Last week, we had Brigadier RJS Dhillon taking us north in a sharp but shallow offensive through Depsang, SSN (subsector north) and the Karakoram Pass in order to gain a bargaining advantage with the Chinese. The idea was to occupy critical territory across the line of actual control and the international border through lightning and shallow incursions. With the Chinese being forced to either return to “fair bargaining” or else try to evict us, or both.
However, then the Chinese could very well up the ante and get back at us, with a disproportionate counterassault. Some senior veterans have talked to us privately about a rerun of 1962. Some areas of Ladakh have been pointed out, as being more vulnerable to the Chinese steamroller, than others. For instance, “how many precision-guided munition (PGM) do we have compared to their inventory?” was a candid statement made by one veteran, who has first-hand knowledge and understanding about these things.
At the same time the government has embarked upon a sudden flurry of emergency procurement of a range of arms and equipment. Among these, reportedly, are light tanks (after neglecting our own Defence Research and Development Orgainzation’s light-tank project for 3 decades). We all know that people at large and “war fans” in particular get excited whenever tanks are on the table. So, all this talk of light tanks has triggered no end of speculation and anticipation among our excitable countrymen.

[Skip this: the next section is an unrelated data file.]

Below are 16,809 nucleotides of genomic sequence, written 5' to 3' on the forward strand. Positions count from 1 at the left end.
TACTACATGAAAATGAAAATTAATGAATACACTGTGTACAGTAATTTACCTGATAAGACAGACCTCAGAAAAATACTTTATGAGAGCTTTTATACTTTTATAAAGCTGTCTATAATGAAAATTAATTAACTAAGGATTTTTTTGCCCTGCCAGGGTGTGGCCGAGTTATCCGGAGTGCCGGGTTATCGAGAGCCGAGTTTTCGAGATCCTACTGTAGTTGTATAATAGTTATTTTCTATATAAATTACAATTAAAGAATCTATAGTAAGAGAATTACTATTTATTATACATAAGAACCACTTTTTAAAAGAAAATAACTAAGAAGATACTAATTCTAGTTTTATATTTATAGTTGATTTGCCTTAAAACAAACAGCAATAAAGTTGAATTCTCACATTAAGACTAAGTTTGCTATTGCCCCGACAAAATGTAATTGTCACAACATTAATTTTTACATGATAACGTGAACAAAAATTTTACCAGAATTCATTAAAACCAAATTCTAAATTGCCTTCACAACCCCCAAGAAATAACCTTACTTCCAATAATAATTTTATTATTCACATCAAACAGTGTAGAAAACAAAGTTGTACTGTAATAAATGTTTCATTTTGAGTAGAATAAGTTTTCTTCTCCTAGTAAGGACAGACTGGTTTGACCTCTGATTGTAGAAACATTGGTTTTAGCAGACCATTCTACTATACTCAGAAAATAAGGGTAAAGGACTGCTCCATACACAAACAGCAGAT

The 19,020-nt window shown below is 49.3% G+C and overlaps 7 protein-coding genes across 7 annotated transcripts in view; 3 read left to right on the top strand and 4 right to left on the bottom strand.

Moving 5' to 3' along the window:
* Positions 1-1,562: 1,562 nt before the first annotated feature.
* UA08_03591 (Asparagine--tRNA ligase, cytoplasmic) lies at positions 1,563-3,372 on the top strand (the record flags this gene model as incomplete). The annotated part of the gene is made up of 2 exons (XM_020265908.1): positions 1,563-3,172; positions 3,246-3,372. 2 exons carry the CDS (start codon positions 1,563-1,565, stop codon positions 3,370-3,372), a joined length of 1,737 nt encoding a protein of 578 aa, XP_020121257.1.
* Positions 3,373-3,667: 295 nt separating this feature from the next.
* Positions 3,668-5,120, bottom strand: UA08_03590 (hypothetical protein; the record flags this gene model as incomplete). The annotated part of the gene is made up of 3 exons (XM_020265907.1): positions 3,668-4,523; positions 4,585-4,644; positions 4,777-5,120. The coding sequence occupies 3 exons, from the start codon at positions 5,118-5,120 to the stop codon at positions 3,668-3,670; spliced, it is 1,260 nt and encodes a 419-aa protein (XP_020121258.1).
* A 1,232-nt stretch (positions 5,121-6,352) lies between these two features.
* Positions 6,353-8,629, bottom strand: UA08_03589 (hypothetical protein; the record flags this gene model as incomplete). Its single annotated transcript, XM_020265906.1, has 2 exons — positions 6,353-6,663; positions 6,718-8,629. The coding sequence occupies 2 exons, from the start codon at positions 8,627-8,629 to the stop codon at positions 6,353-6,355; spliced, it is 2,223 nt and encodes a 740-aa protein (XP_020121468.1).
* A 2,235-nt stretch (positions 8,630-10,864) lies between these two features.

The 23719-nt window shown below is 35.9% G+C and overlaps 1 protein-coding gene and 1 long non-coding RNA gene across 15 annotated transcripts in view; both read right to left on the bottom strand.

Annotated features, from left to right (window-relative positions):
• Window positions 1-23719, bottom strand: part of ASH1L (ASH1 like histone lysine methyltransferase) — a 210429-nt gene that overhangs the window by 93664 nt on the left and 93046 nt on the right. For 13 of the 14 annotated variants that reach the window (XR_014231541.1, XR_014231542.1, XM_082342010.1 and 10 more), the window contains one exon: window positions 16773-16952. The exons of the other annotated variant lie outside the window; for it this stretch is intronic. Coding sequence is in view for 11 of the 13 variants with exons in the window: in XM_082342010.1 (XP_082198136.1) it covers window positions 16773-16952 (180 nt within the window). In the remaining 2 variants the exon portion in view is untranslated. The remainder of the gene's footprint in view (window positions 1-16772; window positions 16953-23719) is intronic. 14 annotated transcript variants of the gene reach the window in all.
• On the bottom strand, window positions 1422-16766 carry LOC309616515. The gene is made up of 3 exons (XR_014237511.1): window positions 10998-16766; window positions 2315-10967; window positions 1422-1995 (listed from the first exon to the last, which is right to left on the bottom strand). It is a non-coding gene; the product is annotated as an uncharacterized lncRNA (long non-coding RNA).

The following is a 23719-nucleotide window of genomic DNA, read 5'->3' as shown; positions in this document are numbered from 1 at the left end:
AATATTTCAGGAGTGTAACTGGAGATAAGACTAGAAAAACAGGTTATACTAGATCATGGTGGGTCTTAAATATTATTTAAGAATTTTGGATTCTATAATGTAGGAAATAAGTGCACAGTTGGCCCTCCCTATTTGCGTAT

This is where we thought it worthwhile to examine the prospect of armoured defence in the mountains. Our focus here is to understand the doctrine and concepts applicable, rather than specifics involving the current operational sensitivities.
Therefore, we turned to Major General Birender Singh Dhanoa, who recently retired from the Indian Army and is an expert on armour and military leadership. Gen Dhanoa was commissioned in the 6 Armoured Regiment, in 1983, and retired from the prestigious Army War College, on March 31, 2020.
We put a grim scenario to Gen Dhanoa. We referred to the “lightning incursion” proposal of Brig Dhillon and requested him to suggest a defensive doctrine involving the use of armour, that may help us to neutralize the anticipated People’s Liberation Army counterattack. Gen Dhanoa made it clear that he will not talk about specific operational details in this context and will confine himself to the concepts and doctrines.
This is akin to the run-up to Operation Sichelschnitt, the German blitzkrieg against the western allies in France, Belgium, Holland and Luxembourg, in May 1940. [Footnote 1]
About the role of armour in our defence against a probable PLA counterattack in the event we decide to cross the line of actual control or international border to gain bargaining advantage, Gen Dhanoa says the following:
“(To do that, we need) small bodies of well-equipped and trained forces, including small detachments of tracked platforms*, in mountains to hold off much larger forces, inflict casualties that are more than what an enemy would have catered for and thus impose extra caution or stall an advance.